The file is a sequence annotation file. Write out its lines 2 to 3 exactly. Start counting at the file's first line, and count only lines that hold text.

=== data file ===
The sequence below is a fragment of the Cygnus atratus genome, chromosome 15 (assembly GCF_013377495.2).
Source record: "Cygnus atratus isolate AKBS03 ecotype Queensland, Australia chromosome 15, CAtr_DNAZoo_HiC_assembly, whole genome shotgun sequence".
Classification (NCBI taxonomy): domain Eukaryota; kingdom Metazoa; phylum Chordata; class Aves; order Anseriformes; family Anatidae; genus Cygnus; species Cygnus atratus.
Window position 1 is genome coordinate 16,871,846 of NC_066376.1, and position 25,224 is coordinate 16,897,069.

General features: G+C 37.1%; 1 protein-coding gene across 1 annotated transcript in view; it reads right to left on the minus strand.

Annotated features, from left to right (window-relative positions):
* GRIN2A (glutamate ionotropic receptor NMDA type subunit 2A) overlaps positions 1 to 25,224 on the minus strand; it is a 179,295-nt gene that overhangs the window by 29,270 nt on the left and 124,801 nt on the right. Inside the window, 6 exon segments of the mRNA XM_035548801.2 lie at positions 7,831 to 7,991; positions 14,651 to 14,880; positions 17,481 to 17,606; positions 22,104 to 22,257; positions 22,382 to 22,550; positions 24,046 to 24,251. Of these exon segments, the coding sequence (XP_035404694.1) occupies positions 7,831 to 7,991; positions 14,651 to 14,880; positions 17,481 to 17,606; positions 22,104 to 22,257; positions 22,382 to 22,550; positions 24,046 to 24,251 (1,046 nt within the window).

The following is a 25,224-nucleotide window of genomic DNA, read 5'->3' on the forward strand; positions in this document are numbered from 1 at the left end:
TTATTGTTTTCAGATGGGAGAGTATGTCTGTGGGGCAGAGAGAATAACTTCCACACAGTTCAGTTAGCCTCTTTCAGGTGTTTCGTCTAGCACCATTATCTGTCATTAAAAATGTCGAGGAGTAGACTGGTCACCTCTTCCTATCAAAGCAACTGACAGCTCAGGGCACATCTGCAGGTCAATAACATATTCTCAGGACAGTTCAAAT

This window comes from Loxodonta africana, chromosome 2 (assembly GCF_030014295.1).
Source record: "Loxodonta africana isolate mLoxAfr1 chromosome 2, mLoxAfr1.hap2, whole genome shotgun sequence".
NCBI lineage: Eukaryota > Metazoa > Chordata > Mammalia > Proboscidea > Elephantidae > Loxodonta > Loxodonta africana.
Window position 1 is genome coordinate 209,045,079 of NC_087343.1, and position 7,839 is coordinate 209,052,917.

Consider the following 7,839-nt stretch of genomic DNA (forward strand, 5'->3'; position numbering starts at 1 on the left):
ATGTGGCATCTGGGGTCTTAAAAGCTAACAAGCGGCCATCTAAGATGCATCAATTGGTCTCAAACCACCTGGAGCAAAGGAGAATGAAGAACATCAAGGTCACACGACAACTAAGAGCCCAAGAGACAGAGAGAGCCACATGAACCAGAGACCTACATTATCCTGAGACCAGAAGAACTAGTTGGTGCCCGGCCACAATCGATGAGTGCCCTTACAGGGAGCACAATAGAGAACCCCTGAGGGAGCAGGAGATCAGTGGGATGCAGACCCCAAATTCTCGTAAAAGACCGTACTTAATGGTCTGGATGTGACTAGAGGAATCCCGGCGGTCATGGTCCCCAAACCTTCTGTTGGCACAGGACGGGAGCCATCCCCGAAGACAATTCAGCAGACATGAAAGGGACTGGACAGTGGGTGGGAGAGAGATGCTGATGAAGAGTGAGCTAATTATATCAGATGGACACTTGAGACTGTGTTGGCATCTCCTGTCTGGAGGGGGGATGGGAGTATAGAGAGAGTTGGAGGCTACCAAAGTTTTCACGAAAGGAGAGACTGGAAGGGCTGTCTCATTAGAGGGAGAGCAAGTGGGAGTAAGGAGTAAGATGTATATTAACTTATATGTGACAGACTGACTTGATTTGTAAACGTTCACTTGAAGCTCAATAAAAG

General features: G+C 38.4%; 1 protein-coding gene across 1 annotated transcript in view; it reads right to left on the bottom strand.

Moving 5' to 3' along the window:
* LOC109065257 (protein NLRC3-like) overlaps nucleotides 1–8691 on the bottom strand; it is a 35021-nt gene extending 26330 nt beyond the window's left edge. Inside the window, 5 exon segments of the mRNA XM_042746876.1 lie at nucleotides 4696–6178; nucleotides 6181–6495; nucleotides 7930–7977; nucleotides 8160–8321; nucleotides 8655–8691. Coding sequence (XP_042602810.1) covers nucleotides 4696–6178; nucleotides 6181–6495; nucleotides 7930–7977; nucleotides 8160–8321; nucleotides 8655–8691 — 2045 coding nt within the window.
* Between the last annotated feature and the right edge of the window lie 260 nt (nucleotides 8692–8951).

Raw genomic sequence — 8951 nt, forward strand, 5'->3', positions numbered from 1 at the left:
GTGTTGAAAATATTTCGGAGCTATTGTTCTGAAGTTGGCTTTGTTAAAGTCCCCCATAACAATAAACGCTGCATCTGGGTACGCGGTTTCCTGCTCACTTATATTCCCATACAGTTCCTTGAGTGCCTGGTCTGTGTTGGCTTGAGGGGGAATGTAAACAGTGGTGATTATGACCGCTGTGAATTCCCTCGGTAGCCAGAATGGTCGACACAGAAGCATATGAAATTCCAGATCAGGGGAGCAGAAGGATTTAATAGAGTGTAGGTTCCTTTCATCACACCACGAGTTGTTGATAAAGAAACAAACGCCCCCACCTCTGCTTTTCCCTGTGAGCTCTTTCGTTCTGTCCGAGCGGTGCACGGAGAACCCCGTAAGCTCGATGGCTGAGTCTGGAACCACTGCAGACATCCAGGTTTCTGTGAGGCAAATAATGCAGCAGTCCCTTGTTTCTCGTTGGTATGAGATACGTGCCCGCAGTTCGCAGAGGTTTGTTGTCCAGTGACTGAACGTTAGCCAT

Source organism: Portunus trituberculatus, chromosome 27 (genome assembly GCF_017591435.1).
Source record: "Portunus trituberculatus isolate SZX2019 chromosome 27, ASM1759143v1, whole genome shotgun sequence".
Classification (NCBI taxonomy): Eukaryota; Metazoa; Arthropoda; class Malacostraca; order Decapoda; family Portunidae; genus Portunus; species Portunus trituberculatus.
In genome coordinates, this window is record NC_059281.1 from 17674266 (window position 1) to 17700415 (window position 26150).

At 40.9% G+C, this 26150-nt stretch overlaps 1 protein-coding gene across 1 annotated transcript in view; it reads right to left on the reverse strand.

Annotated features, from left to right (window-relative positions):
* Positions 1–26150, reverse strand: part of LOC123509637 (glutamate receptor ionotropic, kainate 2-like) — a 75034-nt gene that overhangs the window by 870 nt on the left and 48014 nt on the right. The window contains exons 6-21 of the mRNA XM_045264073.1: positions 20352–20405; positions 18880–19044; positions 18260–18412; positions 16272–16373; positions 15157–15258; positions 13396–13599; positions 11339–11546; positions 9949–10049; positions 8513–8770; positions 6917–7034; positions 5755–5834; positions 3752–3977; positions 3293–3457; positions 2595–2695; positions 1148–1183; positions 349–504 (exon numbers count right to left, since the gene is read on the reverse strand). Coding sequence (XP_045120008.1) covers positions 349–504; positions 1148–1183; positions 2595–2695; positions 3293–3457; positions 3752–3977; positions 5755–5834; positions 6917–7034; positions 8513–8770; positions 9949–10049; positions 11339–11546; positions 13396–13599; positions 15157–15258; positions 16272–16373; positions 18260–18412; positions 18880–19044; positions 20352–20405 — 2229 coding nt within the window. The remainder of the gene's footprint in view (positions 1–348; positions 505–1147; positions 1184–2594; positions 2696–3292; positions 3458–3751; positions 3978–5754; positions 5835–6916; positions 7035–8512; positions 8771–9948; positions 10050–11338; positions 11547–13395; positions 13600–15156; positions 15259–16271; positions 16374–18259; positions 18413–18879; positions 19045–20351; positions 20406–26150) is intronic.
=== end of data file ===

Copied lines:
Source record: "Cygnus atratus isolate AKBS03 ecotype Queensland, Australia chromosome 15, CAtr_DNAZoo_HiC_assembly, whole genome shotgun sequence".
Classification (NCBI taxonomy): domain Eukaryota; kingdom Metazoa; phylum Chordata; class Aves; order Anseriformes; family Anatidae; genus Cygnus; species Cygnus atratus.